ICPR – International Commission for the Protection of the Rhine

Salmon can again pass the Haringvliet dam (NL) on their way up into the Rhine and the Meuse - A milestone in international water protection

​​​​​​​As from 15 November 2018, the way from the North Sea into the rivers Meuse and Rhine is again open for salmon at sufficient runoff. Salmon may again reach their home waters, where they reproduce naturally. All depending on the discharge, one or more gates of the Haringvliet dam (south of Rotterdam) will also be open during high tide. For the first time for 50 years… The dam had been built in 1971 as a protection against storm tides.

This is an important milestone for the two rivers, for the International Rhine Commission and the International Meuse Commission. Both commissions are actively working on the enhancing fish habitats and improving their network. Also, ecologically intact waters are more resilient towards climate change and its consequences.

During the official opening, Mrs. Martine Rohn-Brossard, President of the ICPR underlined: “Such great targets can only be achieved with a joint political will, good cooperation of all states concerned, great efforts of many institutions and parties interested. This opening of the Haringvliet dam is a milestone on the way towards sustainably restoring the Rhine and the Meuse.”

Further information

International Commission for the Protection of the Rhine (ICPR)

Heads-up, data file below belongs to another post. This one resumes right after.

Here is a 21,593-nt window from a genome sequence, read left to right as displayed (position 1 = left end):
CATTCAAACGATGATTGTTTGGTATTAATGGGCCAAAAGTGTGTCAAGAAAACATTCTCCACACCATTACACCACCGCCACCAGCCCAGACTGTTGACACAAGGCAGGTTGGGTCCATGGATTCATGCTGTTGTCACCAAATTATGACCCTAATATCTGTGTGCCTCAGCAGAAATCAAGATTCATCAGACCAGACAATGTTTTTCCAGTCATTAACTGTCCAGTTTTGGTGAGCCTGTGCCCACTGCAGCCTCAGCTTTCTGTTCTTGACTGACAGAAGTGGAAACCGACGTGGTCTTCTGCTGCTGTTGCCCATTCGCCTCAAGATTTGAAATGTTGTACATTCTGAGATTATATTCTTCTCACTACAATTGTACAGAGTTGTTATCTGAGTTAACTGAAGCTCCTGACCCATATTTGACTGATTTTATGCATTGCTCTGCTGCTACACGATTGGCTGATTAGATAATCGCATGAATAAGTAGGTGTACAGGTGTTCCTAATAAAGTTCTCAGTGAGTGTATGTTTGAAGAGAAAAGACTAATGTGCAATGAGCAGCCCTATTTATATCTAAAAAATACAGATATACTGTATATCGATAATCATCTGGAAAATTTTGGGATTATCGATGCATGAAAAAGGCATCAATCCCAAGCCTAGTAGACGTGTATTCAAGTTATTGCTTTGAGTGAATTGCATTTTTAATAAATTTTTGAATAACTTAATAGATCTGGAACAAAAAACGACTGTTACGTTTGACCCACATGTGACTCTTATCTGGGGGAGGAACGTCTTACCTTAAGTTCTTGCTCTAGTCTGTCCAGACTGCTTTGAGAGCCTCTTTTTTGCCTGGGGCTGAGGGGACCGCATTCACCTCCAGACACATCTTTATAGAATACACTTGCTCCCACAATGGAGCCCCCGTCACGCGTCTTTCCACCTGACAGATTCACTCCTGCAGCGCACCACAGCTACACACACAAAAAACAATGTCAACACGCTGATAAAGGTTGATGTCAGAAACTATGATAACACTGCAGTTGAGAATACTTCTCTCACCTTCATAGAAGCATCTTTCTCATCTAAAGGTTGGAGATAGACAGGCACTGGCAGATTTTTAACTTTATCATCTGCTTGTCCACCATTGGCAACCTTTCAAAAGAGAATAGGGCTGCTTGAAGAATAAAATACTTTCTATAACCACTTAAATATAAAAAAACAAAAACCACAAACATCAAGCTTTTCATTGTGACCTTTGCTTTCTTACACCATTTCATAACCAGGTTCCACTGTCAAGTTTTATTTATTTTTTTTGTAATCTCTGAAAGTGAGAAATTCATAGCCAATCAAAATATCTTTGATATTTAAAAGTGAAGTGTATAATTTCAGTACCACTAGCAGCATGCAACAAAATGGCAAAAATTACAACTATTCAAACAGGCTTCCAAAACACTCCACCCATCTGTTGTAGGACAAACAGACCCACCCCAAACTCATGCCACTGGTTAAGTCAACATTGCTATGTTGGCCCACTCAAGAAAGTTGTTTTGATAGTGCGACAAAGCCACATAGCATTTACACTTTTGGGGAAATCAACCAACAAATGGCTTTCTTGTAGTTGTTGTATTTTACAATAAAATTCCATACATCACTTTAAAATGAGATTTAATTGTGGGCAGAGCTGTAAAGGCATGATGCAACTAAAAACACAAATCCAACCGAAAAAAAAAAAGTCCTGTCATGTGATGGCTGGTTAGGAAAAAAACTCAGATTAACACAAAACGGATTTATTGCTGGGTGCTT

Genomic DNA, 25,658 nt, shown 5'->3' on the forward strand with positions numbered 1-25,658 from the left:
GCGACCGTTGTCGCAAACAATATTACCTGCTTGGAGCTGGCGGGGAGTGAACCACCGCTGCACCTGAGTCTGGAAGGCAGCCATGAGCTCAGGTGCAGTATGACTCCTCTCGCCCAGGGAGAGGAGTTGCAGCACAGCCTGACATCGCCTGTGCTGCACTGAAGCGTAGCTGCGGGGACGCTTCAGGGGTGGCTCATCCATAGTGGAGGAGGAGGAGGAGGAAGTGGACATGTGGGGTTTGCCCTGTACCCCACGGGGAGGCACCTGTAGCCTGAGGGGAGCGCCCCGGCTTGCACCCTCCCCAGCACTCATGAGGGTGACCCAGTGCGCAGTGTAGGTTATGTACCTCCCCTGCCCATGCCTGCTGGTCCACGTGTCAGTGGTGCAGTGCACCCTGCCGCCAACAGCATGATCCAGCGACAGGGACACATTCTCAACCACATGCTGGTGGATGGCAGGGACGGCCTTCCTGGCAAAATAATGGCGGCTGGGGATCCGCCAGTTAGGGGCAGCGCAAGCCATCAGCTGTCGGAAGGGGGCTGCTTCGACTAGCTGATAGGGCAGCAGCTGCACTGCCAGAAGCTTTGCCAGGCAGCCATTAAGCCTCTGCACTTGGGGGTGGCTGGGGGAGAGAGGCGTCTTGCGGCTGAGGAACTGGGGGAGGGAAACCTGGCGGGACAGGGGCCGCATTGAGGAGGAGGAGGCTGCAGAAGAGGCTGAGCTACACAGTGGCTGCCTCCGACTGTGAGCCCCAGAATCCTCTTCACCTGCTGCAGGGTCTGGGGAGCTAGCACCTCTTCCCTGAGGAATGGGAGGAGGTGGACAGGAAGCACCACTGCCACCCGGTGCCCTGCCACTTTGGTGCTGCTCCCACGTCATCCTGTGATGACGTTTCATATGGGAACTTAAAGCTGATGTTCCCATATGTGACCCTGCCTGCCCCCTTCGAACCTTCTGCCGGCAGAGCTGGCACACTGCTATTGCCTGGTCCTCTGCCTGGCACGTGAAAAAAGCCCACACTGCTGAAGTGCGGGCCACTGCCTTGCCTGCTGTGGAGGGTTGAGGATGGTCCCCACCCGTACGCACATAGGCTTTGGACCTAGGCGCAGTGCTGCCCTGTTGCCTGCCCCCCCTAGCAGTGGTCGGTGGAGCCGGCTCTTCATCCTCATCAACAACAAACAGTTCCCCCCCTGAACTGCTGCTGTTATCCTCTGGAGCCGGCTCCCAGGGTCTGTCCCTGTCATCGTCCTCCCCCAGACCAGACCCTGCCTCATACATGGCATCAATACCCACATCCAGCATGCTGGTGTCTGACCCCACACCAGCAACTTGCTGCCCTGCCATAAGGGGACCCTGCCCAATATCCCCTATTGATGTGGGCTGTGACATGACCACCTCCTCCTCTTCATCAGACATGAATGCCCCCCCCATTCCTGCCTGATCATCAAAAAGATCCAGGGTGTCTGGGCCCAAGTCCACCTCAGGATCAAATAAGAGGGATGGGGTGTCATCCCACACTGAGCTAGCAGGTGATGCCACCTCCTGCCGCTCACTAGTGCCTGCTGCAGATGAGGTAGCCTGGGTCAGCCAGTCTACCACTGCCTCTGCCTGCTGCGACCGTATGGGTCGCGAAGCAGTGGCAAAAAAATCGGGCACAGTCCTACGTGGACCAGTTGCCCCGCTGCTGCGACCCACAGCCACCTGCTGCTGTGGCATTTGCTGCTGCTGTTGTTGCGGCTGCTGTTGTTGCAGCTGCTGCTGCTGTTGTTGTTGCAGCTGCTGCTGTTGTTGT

Anne Schulte-Wülwer-Leidig

Short information

As Rhine bordering countries, Switzerland, France, Germany and the Netherlands as well as Luxemburg and the European Community co-operate within the International Commission for the Protection of the Rhine (ICPR) on the basis of a treaty under international law. The President (at the time being Mrs. Martine Rohn-Brossard from Switzerland) and the different ICPR fora are supported by the international staff of the permanent secretariat in Koblenz (Germany). Furthermore, the secretariat gives support to the countries in the Rhine watershed when implementing the European Water Framework Directive (Directive 2000/60/EC) and the European Directive on the Assessment and Management of Flood Risks (Directive 2007/60/EC). To this end, cross-border co-operation was extended to Austria, Liechtenstein, Italy and the Belgian region Wallonia. The working languages of the ICPR are German, French and Dutch. For detailed information on the ICPR please browse to the ICPR website www.iksr.org.